We are using setcap to give privileges to tcpdump to run as root without having to run Cuckoo as root.
  $ sudo setcap cap_net_raw,cap_net_admin=eip /usr/sbin/tcpdump
We can check the results with:

  $ getcap /usr/sbin/tcpdump
  /usr/sbin/tcpdump = cap_net_admin,cap_net_raw+eip

You will need to create a new user, you can do that with the following command:
  $ sudo adduser cuckoo
You can download Cuckoo from You will need to copy the Cuckoo folder into the El Jefe root folder. You should see a directory listing like this:
client cuckoo dependencies installer webapp

You will also need to uncomment some lines of code to make cuckoo work:
webapp/ lines 105 to 124
webapp/xmlserver/ lines from 55 to 58.
webapp/home/ lines 44, 45, 1055, 1316 to 1334.
webapp/analysis/ lines 20 to 25.
webapp/templates/base_.html remove the {% comment %} and {% endcomment %} tags on lines 121 and 142.

Now it's time to setup the virtual machine where we are going to run and analyze our binaries. Cuckoo supports VirtualBox, KVM and VMWare for virtualization. We choose VMWare as our virtualization software, so the following steps will show you how to configure Cuckoo to work with VMWare. If you wish to use other virtualization software, follow the guidelines in the following URL:

First, we'll need to create a new virtual machine. The preferred OS is Windows XP, but you can use the OS of your preference. Obviously for future versions of El Jefe we will support automatically choosing the right target VM based on the El Jefe client's OS.

We need to install Python on the virtual machine and PIL ( if we want Cuckoo to be able to take screenshots of the binary as it runs.

Now it's time to configure the virtual machine's networking. We are going to disable the Windows Firewall first, and then create a virtual host only network for the guest and the host.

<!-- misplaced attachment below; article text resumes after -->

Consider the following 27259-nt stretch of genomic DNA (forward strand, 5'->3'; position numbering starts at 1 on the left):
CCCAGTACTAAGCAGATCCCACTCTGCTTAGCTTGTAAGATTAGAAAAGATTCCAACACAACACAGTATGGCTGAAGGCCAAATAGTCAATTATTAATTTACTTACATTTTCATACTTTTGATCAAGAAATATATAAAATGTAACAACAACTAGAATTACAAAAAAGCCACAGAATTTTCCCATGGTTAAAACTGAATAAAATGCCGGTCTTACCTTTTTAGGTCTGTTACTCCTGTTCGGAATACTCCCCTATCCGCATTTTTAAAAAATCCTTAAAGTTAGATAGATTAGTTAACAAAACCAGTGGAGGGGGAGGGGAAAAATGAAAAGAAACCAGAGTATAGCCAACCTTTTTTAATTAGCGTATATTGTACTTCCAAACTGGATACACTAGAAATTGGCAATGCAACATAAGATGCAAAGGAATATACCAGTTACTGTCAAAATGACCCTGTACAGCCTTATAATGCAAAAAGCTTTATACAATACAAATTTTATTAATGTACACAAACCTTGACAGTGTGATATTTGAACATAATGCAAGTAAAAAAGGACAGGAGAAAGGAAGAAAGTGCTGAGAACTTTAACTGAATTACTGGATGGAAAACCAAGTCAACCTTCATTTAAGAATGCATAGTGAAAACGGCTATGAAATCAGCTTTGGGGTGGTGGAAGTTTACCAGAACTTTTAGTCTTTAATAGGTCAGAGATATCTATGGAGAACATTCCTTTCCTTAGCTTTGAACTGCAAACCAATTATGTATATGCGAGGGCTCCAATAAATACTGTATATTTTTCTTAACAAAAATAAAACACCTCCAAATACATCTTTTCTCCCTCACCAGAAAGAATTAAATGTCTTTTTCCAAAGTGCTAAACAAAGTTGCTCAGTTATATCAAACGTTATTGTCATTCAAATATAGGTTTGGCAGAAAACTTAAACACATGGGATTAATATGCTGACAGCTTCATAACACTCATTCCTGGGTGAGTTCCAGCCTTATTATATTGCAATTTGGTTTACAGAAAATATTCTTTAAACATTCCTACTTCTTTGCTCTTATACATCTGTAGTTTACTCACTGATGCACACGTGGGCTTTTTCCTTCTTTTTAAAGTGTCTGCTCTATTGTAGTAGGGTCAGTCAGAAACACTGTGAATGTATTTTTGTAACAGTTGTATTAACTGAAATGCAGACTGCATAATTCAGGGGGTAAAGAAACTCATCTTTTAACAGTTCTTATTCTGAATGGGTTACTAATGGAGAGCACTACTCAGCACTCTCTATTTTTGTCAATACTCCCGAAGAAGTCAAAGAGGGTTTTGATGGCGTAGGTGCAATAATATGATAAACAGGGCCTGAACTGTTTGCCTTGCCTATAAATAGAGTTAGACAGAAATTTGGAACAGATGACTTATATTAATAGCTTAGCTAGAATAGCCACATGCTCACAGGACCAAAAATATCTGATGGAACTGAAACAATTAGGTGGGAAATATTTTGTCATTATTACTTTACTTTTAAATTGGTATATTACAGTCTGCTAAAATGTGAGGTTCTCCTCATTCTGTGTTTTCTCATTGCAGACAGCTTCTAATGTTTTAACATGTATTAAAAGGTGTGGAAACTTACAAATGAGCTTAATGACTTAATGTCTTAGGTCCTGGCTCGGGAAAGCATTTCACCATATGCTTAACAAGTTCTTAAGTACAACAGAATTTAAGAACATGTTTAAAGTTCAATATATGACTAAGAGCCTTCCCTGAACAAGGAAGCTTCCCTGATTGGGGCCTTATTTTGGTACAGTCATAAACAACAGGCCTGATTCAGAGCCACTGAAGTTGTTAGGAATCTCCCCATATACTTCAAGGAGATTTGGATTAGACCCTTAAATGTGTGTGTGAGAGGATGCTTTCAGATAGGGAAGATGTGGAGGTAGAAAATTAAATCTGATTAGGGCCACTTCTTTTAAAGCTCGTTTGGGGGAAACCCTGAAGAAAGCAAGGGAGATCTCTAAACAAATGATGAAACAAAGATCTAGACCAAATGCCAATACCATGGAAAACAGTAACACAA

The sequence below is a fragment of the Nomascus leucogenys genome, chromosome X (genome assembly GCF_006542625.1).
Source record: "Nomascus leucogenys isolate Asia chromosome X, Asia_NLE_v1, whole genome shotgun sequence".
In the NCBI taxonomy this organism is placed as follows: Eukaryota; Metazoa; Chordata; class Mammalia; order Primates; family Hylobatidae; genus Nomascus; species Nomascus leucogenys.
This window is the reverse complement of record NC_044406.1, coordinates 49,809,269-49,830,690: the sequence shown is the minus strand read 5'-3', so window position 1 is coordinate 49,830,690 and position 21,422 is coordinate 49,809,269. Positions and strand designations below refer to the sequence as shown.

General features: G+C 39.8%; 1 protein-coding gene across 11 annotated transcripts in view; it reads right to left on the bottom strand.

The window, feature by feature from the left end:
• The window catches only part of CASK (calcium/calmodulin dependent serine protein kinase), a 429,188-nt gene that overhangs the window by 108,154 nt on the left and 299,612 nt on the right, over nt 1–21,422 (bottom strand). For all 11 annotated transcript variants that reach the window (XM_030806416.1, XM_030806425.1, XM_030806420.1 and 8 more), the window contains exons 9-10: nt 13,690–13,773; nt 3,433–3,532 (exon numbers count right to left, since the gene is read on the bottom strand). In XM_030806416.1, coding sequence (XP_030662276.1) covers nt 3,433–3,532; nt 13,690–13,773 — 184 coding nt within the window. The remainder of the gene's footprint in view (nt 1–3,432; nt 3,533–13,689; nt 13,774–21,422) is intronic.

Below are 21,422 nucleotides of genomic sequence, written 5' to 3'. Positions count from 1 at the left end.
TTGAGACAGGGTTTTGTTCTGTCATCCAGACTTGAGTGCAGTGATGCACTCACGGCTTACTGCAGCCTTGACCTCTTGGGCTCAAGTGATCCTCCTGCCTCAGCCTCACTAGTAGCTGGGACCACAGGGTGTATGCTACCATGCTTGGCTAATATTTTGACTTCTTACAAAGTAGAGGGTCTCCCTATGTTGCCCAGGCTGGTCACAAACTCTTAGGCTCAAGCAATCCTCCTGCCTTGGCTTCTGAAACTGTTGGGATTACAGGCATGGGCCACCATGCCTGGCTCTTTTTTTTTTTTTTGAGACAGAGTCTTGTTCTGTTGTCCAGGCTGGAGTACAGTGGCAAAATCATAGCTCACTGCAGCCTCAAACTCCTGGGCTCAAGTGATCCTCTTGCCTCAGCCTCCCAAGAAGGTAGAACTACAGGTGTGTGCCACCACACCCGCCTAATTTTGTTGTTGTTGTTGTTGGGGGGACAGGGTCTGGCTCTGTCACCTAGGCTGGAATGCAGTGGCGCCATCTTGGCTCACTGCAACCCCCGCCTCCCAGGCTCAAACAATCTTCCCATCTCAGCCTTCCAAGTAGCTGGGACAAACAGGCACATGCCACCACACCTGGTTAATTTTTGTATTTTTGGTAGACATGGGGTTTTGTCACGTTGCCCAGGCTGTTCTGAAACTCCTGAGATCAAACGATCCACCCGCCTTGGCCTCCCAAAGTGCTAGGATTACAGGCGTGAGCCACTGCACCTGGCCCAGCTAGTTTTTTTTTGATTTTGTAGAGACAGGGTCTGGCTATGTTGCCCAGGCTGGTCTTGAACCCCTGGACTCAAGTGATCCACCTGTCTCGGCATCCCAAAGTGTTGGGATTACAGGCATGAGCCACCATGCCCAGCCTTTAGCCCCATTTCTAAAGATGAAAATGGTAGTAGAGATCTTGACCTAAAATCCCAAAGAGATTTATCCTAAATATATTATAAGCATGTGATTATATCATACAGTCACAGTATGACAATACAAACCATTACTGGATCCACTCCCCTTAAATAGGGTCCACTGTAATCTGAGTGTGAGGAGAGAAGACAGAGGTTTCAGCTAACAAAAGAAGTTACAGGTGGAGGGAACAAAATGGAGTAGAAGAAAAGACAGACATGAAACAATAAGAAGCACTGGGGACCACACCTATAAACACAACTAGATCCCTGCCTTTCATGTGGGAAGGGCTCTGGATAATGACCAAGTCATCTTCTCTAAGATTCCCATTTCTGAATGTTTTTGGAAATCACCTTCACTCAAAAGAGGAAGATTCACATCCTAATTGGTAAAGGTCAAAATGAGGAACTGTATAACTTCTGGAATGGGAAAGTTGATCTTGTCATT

We are going to use the network, the guest configuration will be:
IP Address:
Cuckoo supports DNS resolution, so you can use as your DNS server. In our experience, we get better analysis results by using a public DNS server.

And the host configuration (for the vmnet adapter) will be:
Ip Address:
You can choose whatever network and addreses you like.

Now we need to configure packet forwarding on the host machine to give the guest machine Internet access. We can do this with the following commands ( replacing eth0 with your outgoing interface and vboxnet0 with your virtual interface).
iptables -A FORWARD -o eth0 -i vboxnet0 -s -m conntrack --ctstate NEW -j ACCEPT
iptables -A FORWARD -m conntrack --ctstate ESTABLISHED,RELATED -j ACCEPT
iptables -A POSTROUTING -t nat -j MASQUERADE
sysctl -w net.ipv4.ip_forward=1
This concludes the networking setup. Now we need to install the cuckoo agent on the guest, by copying, located in cuckoo/agent in the El Jefe root folder, to the Windows Startup folder.

Now it's time to make a snapshot. Before executing a malware binary the snapshot is reverted and then the binary is executed and analyzed.

Next, we will see how to setup the configuration files on Cuckoo.

Change the interface to the one you are using.

Set your db connection on the [database] section and the result server IP address on the
[resultserver] section (we are using

Set the mongodb settings on the [mongodb] section.

If you are going to use only one VM, you will need to modify the stuff inside the [cuckoo1] section only, otherwise you will have to create one additional section for every extra VM you wish to use.
Inside these sections you will have to set the VM path, snapshot name and IP address of the machine (we are using

We are done setting Cuckoo for El Jefe. Before starting El Jefe remember to start the mongodb and postgresql services. You will also need to start the service from cuckoo/ in the El Jefe root folder.

So in conclusion, you should now have Cuckoo set up for yourself, integrated into the world's most powerful open source host monitoring system, and ready for your incident response team to use. We welcome any comments or questions, and of course are ready to help you if you have problems.